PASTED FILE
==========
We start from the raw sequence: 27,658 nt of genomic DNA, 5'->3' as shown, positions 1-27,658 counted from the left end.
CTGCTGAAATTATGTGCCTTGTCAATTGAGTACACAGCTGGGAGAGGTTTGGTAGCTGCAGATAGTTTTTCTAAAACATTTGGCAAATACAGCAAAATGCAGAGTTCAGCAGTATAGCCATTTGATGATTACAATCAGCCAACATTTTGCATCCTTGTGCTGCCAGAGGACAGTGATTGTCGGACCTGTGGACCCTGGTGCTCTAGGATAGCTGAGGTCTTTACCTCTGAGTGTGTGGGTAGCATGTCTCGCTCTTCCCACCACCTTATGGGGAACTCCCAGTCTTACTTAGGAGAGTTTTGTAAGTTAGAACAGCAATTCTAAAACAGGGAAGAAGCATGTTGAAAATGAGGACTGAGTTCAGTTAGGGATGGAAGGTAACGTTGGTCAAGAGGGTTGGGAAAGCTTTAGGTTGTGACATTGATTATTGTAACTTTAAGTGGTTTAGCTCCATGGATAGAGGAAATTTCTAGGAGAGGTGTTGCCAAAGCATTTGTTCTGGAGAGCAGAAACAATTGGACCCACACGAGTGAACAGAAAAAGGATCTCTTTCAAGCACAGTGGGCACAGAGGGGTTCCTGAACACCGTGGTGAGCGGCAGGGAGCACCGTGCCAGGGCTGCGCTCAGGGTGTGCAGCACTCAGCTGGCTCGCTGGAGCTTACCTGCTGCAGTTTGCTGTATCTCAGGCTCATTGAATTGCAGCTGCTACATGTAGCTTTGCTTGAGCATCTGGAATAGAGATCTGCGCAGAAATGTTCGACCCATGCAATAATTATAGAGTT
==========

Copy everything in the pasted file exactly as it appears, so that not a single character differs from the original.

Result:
We start from the raw sequence: 27,658 nt of genomic DNA, 5'->3' as shown, positions 1-27,658 counted from the left end.
CTGCTGAAATTATGTGCCTTGTCAATTGAGTACACAGCTGGGAGAGGTTTGGTAGCTGCAGATAGTTTTTCTAAAACATTTGGCAAATACAGCAAAATGCAGAGTTCAGCAGTATAGCCATTTGATGATTACAATCAGCCAACATTTTGCATCCTTGTGCTGCCAGAGGACAGTGATTGTCGGACCTGTGGACCCTGGTGCTCTAGGATAGCTGAGGTCTTTACCTCTGAGTGTGTGGGTAGCATGTCTCGCTCTTCCCACCACCTTATGGGGAACTCCCAGTCTTACTTAGGAGAGTTTTGTAAGTTAGAACAGCAATTCTAAAACAGGGAAGAAGCATGTTGAAAATGAGGACTGAGTTCAGTTAGGGATGGAAGGTAACGTTGGTCAAGAGGGTTGGGAAAGCTTTAGGTTGTGACATTGATTATTGTAACTTTAAGTGGTTTAGCTCCATGGATAGAGGAAATTTCTAGGAGAGGTGTTGCCAAAGCATTTGTTCTGGAGAGCAGAAACAATTGGACCCACACGAGTGAACAGAAAAAGGATCTCTTTCAAGCACAGTGGGCACAGAGGGGTTCCTGAACACCGTGGTGAGCGGCAGGGAGCACCGTGCCAGGGCTGCGCTCAGGGTGTGCAGCACTCAGCTGGCTCGCTGGAGCTTACCTGCTGCAGTTTGCTGTATCTCAGGCTCATTGAATTGCAGCTGCTACATGTAGCTTTGCTTGAGCATCTGGAATAGAGATCTGCGCAGAAATGTTCGACCCATGCAATAATTATAGAGTT